Two CIA Chefs Retire

Corky Clark and Alain Levy
Corky Clark and Alain Levy The Culinary Institute of America

Chefs Howard "Corky" Clark and Alain Levy taught their final classes at The Culinary Institute of America (CIA) on September 6. Clark, a 1971 CIA graduate, retired after 31 years on the faculty of his alma mater and Levy retired after 27 years at the CIA. Chef Clark taught culinary arts, focusing on seafood fabrication and preparation for most of his tenure. Chef Levy was in the baking and pastry department, teaching pâtisserie and other pastry courses.

Passionate about both teaching and cooking, Clark says he feels bad for people who consider a job as getting up in the morning to do work they really don't enjoy: "By those standards, I've never had a job and have never worked a day in my life."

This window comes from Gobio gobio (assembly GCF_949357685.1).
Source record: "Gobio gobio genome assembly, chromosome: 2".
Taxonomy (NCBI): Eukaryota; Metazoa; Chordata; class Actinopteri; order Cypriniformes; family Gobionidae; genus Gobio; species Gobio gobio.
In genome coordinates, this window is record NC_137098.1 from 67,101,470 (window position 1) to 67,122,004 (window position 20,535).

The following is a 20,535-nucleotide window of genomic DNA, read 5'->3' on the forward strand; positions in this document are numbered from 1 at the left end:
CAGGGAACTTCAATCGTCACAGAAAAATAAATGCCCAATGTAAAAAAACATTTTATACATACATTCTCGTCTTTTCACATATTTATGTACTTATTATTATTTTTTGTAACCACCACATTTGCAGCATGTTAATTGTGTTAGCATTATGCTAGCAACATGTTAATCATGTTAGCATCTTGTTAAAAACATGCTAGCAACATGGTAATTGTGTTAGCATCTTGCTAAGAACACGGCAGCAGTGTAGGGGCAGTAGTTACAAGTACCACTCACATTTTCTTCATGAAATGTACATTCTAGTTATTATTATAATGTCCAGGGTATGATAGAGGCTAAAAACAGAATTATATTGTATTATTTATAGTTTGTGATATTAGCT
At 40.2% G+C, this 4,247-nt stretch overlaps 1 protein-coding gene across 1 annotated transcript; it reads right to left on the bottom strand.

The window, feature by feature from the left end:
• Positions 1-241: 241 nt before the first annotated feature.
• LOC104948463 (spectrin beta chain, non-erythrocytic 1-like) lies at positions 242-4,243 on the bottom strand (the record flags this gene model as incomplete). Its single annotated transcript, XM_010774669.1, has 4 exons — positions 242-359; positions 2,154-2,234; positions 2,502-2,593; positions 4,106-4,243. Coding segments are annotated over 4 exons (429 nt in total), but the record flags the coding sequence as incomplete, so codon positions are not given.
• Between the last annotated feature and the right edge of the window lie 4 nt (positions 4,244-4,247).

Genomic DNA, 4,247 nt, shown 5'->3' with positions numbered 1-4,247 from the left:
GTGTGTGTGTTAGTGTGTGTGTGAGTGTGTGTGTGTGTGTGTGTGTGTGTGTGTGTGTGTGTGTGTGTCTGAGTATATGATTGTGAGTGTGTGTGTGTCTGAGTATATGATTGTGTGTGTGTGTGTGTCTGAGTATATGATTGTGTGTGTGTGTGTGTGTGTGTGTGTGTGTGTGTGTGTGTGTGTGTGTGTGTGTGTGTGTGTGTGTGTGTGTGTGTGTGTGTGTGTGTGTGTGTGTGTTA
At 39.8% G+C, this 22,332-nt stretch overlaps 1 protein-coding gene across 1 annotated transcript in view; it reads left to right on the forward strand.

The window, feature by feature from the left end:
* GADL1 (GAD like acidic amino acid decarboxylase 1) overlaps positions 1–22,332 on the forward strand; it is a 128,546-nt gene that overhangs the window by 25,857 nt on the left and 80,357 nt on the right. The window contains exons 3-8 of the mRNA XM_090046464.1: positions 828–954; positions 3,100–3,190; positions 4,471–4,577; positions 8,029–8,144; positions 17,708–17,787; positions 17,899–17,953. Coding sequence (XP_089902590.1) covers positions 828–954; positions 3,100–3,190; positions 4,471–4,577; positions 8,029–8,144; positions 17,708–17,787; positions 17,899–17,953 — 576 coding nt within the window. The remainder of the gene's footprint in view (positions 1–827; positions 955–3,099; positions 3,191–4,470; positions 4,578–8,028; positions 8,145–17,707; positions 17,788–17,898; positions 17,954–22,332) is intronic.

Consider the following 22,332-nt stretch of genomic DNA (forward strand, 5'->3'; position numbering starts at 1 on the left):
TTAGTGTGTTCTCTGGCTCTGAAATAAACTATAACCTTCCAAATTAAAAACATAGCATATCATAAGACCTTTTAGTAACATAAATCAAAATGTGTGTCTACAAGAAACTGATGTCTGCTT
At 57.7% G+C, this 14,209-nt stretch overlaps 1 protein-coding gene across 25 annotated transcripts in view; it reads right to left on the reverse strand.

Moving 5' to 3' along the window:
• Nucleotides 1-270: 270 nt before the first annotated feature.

CIA provost Mark Erickson notes that successful graduates who return to campus invariably ask to visit Chef Clark. "They appreciate how much they learned from him and how much he prepared them for their future success, although they might not have recognized it while they were students," Erickson says.

Fellow faculty members presented Levy with a signed hockey jersey, and Clark, a motorcycle enthusiast, with a chef jacket festooned with fringe and a Harley-Davidson logo. "Each cord of the fringe represents hundreds of students whose lives you've touched and on whom you've had an effect," says Erickson, adding that, over the years, Clark and Levy each taught thousands of CIA students who rotated through their kitchen and bakeshop classrooms every three weeks.



News and information presented in this release has not been corroborated by FSR, Food News Media, or Journalistic, Inc.

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